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George Will is rightly unimpressed by Marco Rubio.  A slice:

This promiscuous invocation of national security brings us to Rubio’s enthusiastic support of the Barack Obama/Hillary Clinton intervention in Libya, which Rubio faults for having been insufficiently enthusiastic. This 2011 plunge into a tribal society’s civil war, this eight-month assassination attempt using fighter bombers, this supposedly humanitarian imperialism appealed to Secretary of State Clinton and other progressives precisely because it had no discernible connection to any vital U.S. interest. Rubio supported this third adventure in regime change in the Muslim world since 9/11, perhaps on the principle that practice makes perfect.

Today, his sensible complaint is that the Obama administration (like the previous administration regarding Iraq) had no plans for preventing chaos after the Libyan regime was decapitated. His not-at-all sensible implication, however, is that the United States should have buckled down to nation-building there.

Among George Will’s other complaints about Rubio is that Rubio supports corporate welfare for sugar farmers – and then insults our intelligence when attempting to justify his support.  Sugar farmers, alas, aren’t the only farmers getting rich on funds stolen from others.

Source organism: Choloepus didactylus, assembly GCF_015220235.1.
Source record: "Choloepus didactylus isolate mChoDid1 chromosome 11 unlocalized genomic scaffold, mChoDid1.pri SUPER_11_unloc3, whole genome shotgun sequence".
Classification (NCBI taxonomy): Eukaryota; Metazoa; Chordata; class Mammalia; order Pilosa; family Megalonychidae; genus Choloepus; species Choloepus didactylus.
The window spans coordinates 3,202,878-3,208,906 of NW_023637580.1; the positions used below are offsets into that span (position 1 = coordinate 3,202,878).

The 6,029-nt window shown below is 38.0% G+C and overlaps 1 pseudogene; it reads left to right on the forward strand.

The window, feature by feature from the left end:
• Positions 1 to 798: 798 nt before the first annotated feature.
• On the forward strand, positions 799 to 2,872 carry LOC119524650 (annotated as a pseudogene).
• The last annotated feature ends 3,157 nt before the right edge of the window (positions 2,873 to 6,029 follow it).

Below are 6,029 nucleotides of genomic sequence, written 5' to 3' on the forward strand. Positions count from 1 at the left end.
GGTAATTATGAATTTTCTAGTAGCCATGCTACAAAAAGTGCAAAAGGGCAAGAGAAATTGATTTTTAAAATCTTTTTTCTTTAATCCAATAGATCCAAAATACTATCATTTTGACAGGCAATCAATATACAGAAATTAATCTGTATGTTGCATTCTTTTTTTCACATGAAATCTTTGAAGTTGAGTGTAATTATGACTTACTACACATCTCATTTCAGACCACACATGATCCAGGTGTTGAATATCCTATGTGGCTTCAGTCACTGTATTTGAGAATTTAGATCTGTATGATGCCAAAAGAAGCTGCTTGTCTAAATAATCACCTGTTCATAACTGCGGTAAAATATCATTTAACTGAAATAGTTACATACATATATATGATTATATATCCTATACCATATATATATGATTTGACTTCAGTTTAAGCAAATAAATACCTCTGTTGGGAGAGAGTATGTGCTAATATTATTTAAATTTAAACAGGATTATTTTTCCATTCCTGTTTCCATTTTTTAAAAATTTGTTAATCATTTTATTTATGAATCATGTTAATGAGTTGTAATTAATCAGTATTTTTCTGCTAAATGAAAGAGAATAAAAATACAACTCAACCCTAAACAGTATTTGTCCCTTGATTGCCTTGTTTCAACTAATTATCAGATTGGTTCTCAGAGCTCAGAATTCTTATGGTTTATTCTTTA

My colleague Dan Klein is quoted in this article on the growing ideological divide between college professors and college students.

Speaking of Dan Klein, the Mercatus Center has just published his and William Davis paper on how to speed up FDA drug approvals.

Tim Worstall isn’t impressed by the new paper (out of Cornell University’s School of Hotel Administration) purporting to find that mandated higher minimum wages have no negative employment effects in the restaurant industry.  (I’ve so far only skimmed this paper.  I hope to read it carefully soon and, if I have worthwhile things to say about it, say them here at Cafe Hayek.)

Writing in USA Today, Jim Bovard wonders why the many victims of government are ignored.

Steve Patterson praises price gougers.